From Wikipedia, the free encyclopedia
A tram-train on railway
Stadtbahn on main-line railway
A tram-train on street
Kassel RegioTram dual voltage DC/AC Alstom RegioCitadis next to a KVG Bombardier Flexity Classic tram at Königsplatz
A tram-train on railway
Kassel RegioTram dual mode diesel/electric Alstom RegioCitadis approaching Wolfhagen using diesel power, on main-line railway
A tram-train on street
A "DUO" Combino on the Nordhausen urban tramway, where it is electrically powered via overhead wires.
A tram-train at a railway station
A Nordhausen "DUO" Combino at Ilfeld station on the HSB (Harzer Schmalspurbahn) rural railway, where it is powered by an onboard diesel engine.

A tram-train is a type of light rail vehicle that meets the standards of a light rail system (usually an urban street running tramway), but which also meets national mainline standards permitting operation alongside mainline trains. This allows services that can utilise both existing urban light rail systems and mainline railway networks and stations. It combines the urban accessibility of a tram or light rail with a mainline train's greater speed in the suburbs.[1]

The modern tram-train concept was pioneered by the German city of Karlsruhe in the late 1980s,[2] resulting in the creation of the Karlsruhe Stadtbahn. This concept is often referred to as the Karlsruhe model,[1] and it has since been adopted in other cities such as Mulhouse in France[1] and in Kassel, Nordhausen and Saarbrücken in Germany.[2]

An inversion of the concept is a train-tram; a mainline train adapted to run on-street in an urban tramway, also known as the Zwickau Model.


The tram-train often is a type of interurban[3] — that is, they link separate towns or cities, according to George W. Hilton and John F. Due's definition.[4]

Most tram-trains are standard gauge, which facilitates sharing track with main-line trains. Exceptions include Alicante Tram and Nordhausen, which are metre gauge.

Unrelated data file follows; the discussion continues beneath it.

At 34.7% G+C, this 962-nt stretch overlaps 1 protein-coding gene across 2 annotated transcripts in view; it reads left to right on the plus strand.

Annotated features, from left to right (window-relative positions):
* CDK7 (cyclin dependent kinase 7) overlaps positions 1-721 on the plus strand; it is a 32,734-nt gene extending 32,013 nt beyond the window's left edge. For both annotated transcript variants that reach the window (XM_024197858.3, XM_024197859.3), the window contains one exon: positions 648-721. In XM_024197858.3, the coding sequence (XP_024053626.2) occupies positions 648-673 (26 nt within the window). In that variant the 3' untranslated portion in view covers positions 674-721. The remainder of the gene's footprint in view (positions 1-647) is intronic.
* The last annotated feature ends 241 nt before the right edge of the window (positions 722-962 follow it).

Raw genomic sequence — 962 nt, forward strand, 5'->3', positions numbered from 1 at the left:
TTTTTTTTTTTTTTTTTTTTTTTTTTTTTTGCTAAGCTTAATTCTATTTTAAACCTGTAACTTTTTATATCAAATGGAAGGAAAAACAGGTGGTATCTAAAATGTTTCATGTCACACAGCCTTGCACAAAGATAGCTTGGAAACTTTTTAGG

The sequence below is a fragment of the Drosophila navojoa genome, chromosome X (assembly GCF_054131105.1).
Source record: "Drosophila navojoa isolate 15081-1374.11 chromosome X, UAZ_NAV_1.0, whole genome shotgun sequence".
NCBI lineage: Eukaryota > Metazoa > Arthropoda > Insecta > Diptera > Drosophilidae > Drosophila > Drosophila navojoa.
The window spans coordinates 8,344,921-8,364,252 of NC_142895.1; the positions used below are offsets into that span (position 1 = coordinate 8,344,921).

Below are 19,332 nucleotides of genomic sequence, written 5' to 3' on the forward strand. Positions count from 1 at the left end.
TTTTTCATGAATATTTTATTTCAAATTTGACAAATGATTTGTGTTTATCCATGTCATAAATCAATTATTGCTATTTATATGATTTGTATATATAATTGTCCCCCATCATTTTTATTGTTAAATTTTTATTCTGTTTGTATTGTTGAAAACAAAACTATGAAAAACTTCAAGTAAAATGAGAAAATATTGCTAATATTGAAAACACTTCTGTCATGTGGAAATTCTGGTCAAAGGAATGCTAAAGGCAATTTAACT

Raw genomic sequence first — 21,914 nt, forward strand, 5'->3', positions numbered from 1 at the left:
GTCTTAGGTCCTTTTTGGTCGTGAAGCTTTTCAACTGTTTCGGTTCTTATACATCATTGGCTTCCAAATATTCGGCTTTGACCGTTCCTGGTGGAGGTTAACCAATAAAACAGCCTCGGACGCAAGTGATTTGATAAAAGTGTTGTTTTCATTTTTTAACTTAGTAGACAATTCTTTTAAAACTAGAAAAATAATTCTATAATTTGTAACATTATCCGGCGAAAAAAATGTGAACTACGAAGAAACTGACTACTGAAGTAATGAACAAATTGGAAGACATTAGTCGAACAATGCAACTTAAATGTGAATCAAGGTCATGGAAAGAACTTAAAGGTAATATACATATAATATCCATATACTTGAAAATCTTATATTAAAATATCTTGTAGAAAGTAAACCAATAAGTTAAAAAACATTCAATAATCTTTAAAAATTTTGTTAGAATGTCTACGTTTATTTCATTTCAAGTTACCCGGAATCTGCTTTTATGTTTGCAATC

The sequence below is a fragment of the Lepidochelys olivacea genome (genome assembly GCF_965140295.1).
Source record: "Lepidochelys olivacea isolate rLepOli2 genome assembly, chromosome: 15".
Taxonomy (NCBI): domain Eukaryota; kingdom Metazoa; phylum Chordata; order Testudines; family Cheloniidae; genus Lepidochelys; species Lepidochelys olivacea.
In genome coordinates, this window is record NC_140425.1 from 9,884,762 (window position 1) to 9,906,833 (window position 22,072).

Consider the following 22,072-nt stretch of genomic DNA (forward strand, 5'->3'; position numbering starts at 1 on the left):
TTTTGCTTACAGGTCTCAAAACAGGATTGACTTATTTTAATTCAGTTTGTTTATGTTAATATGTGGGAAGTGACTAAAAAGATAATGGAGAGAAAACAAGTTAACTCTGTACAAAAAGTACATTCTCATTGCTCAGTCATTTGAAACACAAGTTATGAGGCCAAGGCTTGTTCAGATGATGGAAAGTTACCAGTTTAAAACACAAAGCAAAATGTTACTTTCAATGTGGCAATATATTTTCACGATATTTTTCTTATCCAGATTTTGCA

Tram-train vehicles are dual-equipped to suit the needs of both tram and train operating modes, with support for multiple electrification voltages if required and safety equipment such as train stops and other railway signalling equipment. The Karlsruhe and Saarbrücken systems use "PZB" or "Indusi" automatic train protection, so that if the driver passes a signal at stop the emergency brakes are applied.


The idea is not new; in the early 20th century, interurban streetcar lines often operated on dedicated rights-of-way between towns, while running on street trackage in town. The first interurban to emerge in the United States was the Newark and Granville Street Railway in Ohio, which opened in 1889. In 1924, in Hobart, Australia, sharing of tracks between trams and trains was proposed.[5]

The difference between modern tram-trains and the older interurban and radial railways is that tram-trains are built to meet mainline railway standards, rather than ignoring them. An exception is the United States' River Line in New Jersey, which runs along freight tracks with time separation; passenger trains run by day, and freight by night.

Existing systems[edit]













United Kingdom[edit]

North America[edit]

Proposed systems[edit]


  • The October 6th Tram system (The O6T), Cairo, Egypt




South America[edit]


Models of tram designed for tram-train operation include:


The Zwickau Model has main-line lightweight diesel tram-trains running through urban streets.


North America[edit]

See also[edit]


  1. ^ a b c d "Tram-train: Making new connections". Tramways & Urban Transit. Retrieved 28 January 2022.
  2. ^ a b "Uk tram-train: Learning lessons". Tramways & Urban Transit. Retrieved 28 January 2022.
  3. ^ "UrbanRail.Net > Europe > Germany > Hessen > Kassel Tram / Straßenbahn".
  4. ^ Hilton, George Woodman; Due, John Fitzgerald (2000) [1960]. The Electric Interurban Railways in America. Stanford University Press. Original preface, 1960 page ix.
  5. ^ "TRAMS AND TRAINS". The Mercury. Hobart, Tasmania. 12 February 1924. p. 6. Retrieved 21 April 2012 – via National Library of Australia.
  6. ^ "TRAUNSEETRAM - Stern & Hafferl Verkehr".
  7. ^ "Aarhus tram-train project gets the go-ahead". Railway Gazette International. 10 May 2012.
  8. ^ Haydock, David (April 2011). "France's first real tram train". Today's Railways. Platform 5 Publishing Ltd. pp. 37–40.
  9. ^ "Tram-Train for Haifa-Nazareth.(Transit News)". Archived from the original on 2014-06-29.
  10. ^ Place North West (7 January 2019). "Metrolink heads to Stalybridge and Middleton in 2040 expansion". Archived from the original on 1 March 2021. Retrieved 30 September 2021.
  11. ^ "Planovane-modernizacie-elektrickovych-trati-MET-a-Integrovany-dopravny-system-IDS" (PDF).
  12. ^ "Agency Strategic Initiative" (PDF).
  13. ^ "Jöhet a Szeged-Szabadka tram-train, megjelent a tender – Szegedi hírek". Szeged365 (in Hungarian). 2021-12-02. Retrieved 2022-01-04.
  14. ^ "Szeged-Makó elővárosi közösségi közlekedés vizsgálata - Döntéselőkészítő Tanulmány (Közlekedés - Pro-Urbe - V-Plan - Uvaterv - Unitef)". Archived from the original on 2016-03-05. Retrieved 2012-12-22.
  15. ^ Archived July 21, 2008, at the Wayback Machine
  16. ^ "El tren tranvía ya tiene la firma para arrancar - Cali - Colombia - ELTIEMPO.COM".

External links[edit]